Often an adult needs assessment will be completed independently of an NHS Continuing Healthcare assessment. A Local Authority has a duty to assess need regardless of financial circumstances. The assessment duty is triggered once a Local Authority becomes aware that an adult ‘may be in need of care and support’.
To qualify for support, the adult must answer “yes” to 3 questions:
1) Is the need for support because of a physical or mental impairment, or illness?
2) Is the service user unable to achieve two or more care outcomes (e.g. managing nutrition, maintaining personal hygiene, maintaining a home)?
3) Could this have a significant impact on the adult’s wellbeing?
If an adult is eligible for support, a written care and support plan must be prepared. The plan should detail all the needs identified and how the Local Authority intends to meet those needs. Local Authority funded ongoing care is means tested. A financial assessment will be completed to determine whether the individual is required to contribute towards the cost of care.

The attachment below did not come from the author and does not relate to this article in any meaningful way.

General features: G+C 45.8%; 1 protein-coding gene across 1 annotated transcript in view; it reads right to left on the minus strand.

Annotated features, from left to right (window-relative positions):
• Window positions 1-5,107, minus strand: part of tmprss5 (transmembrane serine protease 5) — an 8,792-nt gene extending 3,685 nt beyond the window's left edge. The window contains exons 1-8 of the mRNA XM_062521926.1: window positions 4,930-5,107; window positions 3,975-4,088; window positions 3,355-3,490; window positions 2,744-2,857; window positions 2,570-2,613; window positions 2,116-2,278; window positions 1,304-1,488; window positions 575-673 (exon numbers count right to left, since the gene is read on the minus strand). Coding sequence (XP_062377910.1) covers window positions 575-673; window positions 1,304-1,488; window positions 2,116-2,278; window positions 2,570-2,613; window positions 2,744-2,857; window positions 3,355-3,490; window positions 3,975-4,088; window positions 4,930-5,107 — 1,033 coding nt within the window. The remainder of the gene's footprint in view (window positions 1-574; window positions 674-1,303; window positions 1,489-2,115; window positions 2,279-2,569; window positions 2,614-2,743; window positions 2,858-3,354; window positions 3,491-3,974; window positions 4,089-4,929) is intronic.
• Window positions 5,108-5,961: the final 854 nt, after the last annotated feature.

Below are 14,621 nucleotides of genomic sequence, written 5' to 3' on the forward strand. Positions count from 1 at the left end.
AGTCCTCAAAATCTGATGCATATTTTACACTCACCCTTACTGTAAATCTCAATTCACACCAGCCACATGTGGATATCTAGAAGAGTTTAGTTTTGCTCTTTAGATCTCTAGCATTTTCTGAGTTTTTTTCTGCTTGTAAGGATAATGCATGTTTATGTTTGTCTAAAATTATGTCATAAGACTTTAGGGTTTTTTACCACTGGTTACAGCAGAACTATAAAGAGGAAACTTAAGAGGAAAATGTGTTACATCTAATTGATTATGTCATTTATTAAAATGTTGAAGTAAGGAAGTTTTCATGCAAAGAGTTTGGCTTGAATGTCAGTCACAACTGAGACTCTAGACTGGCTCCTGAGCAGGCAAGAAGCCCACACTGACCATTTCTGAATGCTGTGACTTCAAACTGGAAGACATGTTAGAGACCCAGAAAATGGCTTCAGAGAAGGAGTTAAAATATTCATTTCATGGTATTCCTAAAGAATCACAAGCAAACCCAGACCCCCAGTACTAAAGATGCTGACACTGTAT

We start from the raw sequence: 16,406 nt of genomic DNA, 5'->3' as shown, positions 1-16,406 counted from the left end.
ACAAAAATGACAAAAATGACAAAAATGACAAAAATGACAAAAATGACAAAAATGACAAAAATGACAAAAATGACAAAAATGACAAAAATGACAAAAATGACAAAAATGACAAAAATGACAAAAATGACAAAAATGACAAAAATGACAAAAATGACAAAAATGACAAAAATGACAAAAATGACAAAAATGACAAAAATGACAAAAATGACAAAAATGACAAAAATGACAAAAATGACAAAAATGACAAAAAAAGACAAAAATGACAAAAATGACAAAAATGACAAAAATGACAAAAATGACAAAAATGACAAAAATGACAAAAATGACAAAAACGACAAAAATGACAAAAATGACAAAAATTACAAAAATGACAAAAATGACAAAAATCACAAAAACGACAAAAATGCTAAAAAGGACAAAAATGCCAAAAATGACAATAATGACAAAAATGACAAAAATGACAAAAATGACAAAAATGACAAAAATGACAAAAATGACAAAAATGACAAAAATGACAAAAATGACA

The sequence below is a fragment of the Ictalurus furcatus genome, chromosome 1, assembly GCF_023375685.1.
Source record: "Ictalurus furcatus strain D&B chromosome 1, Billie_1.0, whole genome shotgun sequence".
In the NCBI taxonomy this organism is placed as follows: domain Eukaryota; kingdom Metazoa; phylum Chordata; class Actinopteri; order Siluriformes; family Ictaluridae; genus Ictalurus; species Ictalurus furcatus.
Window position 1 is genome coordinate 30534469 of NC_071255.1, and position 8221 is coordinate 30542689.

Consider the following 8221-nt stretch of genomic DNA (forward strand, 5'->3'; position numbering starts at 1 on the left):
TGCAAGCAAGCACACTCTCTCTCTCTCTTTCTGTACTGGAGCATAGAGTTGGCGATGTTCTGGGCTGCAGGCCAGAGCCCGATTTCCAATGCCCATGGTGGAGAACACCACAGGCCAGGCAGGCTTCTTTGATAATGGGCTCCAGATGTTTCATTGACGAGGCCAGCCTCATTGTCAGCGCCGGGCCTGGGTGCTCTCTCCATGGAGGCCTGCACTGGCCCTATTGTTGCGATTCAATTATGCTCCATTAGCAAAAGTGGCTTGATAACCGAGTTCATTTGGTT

- An education, health and social care needs assessment (where the individual is under 25 years of age) to determine whether it is necessary for ‘special educational provision’ to be made in accordance with an Education Health & Social Care Plan (commonly referred to as an “EHCP”).
‘Special educational provision’ means provision that is additional to or different from provision made generally for others of the same age in mainstream education settings.
An EHCP provides the opportunity to pull together all of an adult’s education, health and social care provision. If the adult has not been in receipt of an EHCP previously, it is often very difficult to secure agreement by a Local Authority to implement or maintain an EHCP past the age of 19.
At Lester Aldridge we support families affected by Autism both in relation to the diagnostic assessment and resulting care planning process. We not only challenge misdiagnosis cases where there has been a failure to properly assess, but in addition, we can act to ensure education, health and social care provision is awarded commensurate with need.
If you have been affected by the issues raised in this article, please contact a member of the Community Care Team at Lester Aldridge.